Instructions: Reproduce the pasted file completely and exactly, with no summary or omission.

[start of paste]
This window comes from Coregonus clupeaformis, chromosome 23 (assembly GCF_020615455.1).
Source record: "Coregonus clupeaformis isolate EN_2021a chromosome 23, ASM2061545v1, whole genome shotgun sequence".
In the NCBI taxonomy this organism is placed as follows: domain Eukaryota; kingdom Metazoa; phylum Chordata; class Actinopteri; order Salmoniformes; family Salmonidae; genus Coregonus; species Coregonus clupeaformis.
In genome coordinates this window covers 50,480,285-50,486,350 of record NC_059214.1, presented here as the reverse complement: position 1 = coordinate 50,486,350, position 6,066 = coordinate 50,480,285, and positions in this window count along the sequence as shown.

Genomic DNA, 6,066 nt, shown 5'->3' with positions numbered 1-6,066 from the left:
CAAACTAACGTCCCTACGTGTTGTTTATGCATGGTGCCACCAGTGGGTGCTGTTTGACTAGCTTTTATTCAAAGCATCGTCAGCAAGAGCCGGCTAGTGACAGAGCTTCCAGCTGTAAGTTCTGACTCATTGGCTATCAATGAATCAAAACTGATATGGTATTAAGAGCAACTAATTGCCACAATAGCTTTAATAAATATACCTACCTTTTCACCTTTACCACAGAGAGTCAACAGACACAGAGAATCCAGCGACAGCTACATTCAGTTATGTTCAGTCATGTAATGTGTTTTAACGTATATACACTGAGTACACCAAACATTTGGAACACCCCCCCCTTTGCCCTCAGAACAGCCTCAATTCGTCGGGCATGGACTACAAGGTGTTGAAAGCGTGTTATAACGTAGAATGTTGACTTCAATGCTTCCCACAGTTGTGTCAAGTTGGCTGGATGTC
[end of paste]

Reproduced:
This window comes from Coregonus clupeaformis, chromosome 23 (assembly GCF_020615455.1).
Source record: "Coregonus clupeaformis isolate EN_2021a chromosome 23, ASM2061545v1, whole genome shotgun sequence".
In the NCBI taxonomy this organism is placed as follows: domain Eukaryota; kingdom Metazoa; phylum Chordata; class Actinopteri; order Salmoniformes; family Salmonidae; genus Coregonus; species Coregonus clupeaformis.
In genome coordinates this window covers 50,480,285-50,486,350 of record NC_059214.1, presented here as the reverse complement: position 1 = coordinate 50,486,350, position 6,066 = coordinate 50,480,285, and positions in this window count along the sequence as shown.

Genomic DNA, 6,066 nt, shown 5'->3' with positions numbered 1-6,066 from the left:
CAAACTAACGTCCCTACGTGTTGTTTATGCATGGTGCCACCAGTGGGTGCTGTTTGACTAGCTTTTATTCAAAGCATCGTCAGCAAGAGCCGGCTAGTGACAGAGCTTCCAGCTGTAAGTTCTGACTCATTGGCTATCAATGAATCAAAACTGATATGGTATTAAGAGCAACTAATTGCCACAATAGCTTTAATAAATATACCTACCTTTTCACCTTTACCACAGAGAGTCAACAGACACAGAGAATCCAGCGACAGCTACATTCAGTTATGTTCAGTCATGTAATGTGTTTTAACGTATATACACTGAGTACACCAAACATTTGGAACACCCCCCCCTTTGCCCTCAGAACAGCCTCAATTCGTCGGGCATGGACTACAAGGTGTTGAAAGCGTGTTATAACGTAGAATGTTGACTTCAATGCTTCCCACAGTTGTGTCAAGTTGGCTGGATGTC